In spite of what Illyes and Mueller have said themselves, some debate exists about how useful, structured data is in rankings. One thing that reported, again and again, is that click-through rate has increased for sites that have utilized structured markup in their page coding. Considering how easy it is to generate and place this data, that reported CTR is more than enough to make it mandatory.

More supported Structured Data types to consider:

  • Articles
  • Recipes
  • Video

A rich snippet also sets the user intent right: Before even clicking the link, a user knows what to expect.

What is one of the first rules about converting a potential customer? Get them to your site! Lead generation is well and good, but if you are losing them at the sales funnel, or just not managing to keep your retention high, you aren’t doing your job. Any rich snippets are going to draw the eye and give them a reason to pay attention to your link. Sure, that is reliant on the placement of that link. But ranking isn’t the only concern here.

Furthermore, structured data helps Google make your search snippet prettier on a smaller scale too: As an example, by using structured data you can prompt Google to show the breadcrumb trail instead of your URL under your snippet:

3. Stronger Search Reputation

© IWD Marketing

A lot of navigational (i.e., here I refer to any search for entities) queries trigger a so-called knowledge graph with brief information on the object. Businesses have that too, and from first glance, it should be good for their reputation, right?

Well, that until you scroll down your brand knowledge graph to see Google inviting your customers to check out your competitors.

This is why it’s so important to work on enhancing your brand knowledge graph. Adding site logo and social media accounts is essential, and it’s done using Schema.org. This will also bring more followers to your off-site brand assets.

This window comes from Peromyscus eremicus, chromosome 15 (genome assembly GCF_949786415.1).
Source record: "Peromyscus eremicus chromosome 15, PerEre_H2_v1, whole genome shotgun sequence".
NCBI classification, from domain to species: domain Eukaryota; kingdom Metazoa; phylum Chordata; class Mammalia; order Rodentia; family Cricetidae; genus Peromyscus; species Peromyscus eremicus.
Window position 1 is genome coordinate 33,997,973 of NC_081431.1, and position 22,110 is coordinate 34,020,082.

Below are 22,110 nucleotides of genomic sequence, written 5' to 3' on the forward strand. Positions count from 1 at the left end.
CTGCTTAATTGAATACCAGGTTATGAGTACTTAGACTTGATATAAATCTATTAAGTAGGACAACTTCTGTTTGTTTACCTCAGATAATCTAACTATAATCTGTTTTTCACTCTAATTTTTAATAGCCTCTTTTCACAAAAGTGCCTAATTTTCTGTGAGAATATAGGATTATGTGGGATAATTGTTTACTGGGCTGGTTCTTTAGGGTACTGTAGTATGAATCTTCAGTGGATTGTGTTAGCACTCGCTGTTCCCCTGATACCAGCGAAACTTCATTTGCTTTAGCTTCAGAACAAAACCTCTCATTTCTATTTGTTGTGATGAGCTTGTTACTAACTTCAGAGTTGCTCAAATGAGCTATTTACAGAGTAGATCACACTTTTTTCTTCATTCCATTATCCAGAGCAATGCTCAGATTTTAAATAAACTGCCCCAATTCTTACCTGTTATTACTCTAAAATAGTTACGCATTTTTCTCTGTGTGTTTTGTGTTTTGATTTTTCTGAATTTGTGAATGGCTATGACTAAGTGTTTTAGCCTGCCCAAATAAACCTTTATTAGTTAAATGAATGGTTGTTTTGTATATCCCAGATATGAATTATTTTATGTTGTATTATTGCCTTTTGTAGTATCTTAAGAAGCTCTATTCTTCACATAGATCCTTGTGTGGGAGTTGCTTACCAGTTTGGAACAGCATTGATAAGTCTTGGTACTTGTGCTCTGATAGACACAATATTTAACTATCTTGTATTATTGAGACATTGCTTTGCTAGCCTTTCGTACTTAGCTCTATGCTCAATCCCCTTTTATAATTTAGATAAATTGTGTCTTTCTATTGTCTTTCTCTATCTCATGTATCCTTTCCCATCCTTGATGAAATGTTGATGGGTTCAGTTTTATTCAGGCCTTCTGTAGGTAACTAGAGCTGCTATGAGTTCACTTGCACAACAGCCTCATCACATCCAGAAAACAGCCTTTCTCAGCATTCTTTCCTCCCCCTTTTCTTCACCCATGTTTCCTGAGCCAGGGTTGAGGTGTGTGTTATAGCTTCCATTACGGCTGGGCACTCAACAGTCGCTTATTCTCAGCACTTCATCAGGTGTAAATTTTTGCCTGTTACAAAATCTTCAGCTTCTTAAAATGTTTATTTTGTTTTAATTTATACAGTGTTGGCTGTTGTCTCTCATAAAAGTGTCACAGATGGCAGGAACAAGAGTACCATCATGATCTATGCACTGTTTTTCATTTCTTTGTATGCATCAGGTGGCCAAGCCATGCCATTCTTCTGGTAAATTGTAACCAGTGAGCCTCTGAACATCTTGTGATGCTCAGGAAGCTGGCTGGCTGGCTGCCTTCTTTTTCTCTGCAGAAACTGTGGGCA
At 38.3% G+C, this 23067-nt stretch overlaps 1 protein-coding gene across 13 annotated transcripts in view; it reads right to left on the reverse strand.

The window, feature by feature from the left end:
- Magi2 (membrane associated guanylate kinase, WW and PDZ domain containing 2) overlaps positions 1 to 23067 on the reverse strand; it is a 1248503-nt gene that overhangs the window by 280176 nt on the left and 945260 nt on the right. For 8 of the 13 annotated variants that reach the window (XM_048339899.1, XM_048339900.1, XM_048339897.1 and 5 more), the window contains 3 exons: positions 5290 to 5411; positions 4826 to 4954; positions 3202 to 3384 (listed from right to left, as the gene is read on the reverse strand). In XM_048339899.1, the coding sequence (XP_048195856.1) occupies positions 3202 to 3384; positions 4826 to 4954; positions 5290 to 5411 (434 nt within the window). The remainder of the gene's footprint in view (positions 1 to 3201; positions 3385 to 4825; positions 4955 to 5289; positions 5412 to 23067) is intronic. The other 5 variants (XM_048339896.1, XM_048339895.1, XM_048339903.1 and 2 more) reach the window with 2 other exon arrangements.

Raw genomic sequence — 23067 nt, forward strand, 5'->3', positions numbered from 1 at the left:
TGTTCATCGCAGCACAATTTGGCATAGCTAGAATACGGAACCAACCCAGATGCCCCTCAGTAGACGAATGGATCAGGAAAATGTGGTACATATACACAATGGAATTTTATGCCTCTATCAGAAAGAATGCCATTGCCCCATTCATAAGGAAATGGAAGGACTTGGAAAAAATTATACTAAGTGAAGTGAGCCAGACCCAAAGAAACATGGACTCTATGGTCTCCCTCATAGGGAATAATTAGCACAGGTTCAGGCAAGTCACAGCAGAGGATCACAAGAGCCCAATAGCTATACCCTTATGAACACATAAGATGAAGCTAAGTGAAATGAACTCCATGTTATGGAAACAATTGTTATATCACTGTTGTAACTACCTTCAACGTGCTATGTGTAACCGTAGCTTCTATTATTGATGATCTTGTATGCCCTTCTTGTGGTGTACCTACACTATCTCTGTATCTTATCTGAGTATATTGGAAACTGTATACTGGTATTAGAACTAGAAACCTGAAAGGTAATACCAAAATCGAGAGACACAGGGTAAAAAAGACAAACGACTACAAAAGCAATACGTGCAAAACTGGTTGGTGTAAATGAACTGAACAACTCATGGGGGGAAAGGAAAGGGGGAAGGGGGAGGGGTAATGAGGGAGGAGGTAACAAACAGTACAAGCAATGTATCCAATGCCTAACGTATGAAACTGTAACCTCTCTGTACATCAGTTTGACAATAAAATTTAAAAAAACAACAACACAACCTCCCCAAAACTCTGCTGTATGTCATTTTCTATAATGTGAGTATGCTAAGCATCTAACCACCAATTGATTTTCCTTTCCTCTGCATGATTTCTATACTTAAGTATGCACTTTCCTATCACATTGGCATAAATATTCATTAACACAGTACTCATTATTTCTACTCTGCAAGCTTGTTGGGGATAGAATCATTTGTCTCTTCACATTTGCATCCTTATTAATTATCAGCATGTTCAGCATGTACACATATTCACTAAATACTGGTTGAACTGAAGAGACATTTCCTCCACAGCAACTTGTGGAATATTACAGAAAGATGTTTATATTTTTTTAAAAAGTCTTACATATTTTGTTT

4. Opportunity to Be Included into Google’s SERPs Tests

Opportunity to Be Included into Google's SERPs Tests
© Oberlo

Google is continuously working on various features they experiment within SERPs. Some of them work, others remain experiments. In either case, they drive additional exposure from search: Either permanent or short-term (I’ll take both/either!)

In many cases, these experiments rely on rich markup: Remember the “In-Depth Articles” experiment? The earlier adopters of article schema got there first. Google’s Authorship relied on the simplified structured data too. These days they are using rich markup to generate new types of results for job-related searches.

Making your data easier to understand for a search crawler may bring in some opportunities you cannot even foresee yet.

How Do I Add Structured Data to My Website?

Now you know what and why, so we reach the how. As in: how do I add structured data to my website? I would suggest two tools, both from Google.

1. Structured Data Markup Helper

Structured Data Markup Helper

It provides you with two markup types, website, and email. You choose the correct tab, then select the most relevant category.

Various Structured Data are as follows:

  1. Website
  2. Articles
  3. Local Restaurants
  4. Businesses
  5. TV Episodes with Ratings
  6. Book Reviews
  7. Movies
  8. Software Applications
  9. Events
  10. Products
  11. TV Episodes
  12. Email
  13. Bus Reservations
  14. Car Rental Reservations
  15. Event Reservations
  16. Flight Reservations
  17. Lodging Reservations
  18. Orders
  19. Parcel Delivery
  20. Restaurant Reservations
  21. Train Reservations

[Just an example of the impact of rich data embedded into an email message: Gmail automatically imports my reservations from booking.com confirmations into my Google Calendar]

You will be given HTML codes for your chosen structured data markups, which can be added easily to your page or email.

2. Structured Data Testing Tool

Structured Data Testing Tool

This second tool is pretty straight forward. You paste in a URL to fetch, or else you put in the snippet of code. It tells you if there are any errors, such as portions of data missing in the code.

Are you having trouble generating your code? There is a handy little generator. Additionally, there’s no shortage of plugins, making it easier for WordPress users. It is an additional way to get the codes you need, though Google’s version is probably your go-to.

Have you seen results using structured data on your site or email marketing campaign? Let us know in the comments!

We hope this article helped you learn about Reasons to add schema structured data to your website to use on your project. You may also want to see our list of other articles too.